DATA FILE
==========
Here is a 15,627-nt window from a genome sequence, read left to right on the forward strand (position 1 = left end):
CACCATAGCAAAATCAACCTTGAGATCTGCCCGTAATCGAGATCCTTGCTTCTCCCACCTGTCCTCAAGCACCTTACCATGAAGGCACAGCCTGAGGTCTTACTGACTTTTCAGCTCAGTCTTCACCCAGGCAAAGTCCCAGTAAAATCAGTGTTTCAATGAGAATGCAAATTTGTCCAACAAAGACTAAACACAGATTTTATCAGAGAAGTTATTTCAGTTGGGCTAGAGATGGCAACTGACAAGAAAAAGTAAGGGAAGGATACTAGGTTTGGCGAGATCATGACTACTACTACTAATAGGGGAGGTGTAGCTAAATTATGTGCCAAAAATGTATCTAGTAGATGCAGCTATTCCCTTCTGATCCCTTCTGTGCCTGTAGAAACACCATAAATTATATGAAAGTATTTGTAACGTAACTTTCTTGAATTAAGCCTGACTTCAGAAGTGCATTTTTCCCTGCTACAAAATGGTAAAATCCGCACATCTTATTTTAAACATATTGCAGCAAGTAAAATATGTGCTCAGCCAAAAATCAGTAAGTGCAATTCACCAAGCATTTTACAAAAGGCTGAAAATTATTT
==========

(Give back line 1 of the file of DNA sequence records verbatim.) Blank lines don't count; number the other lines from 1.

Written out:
Here is a 15,627-nt window from a genome sequence, read left to right on the forward strand (position 1 = left end):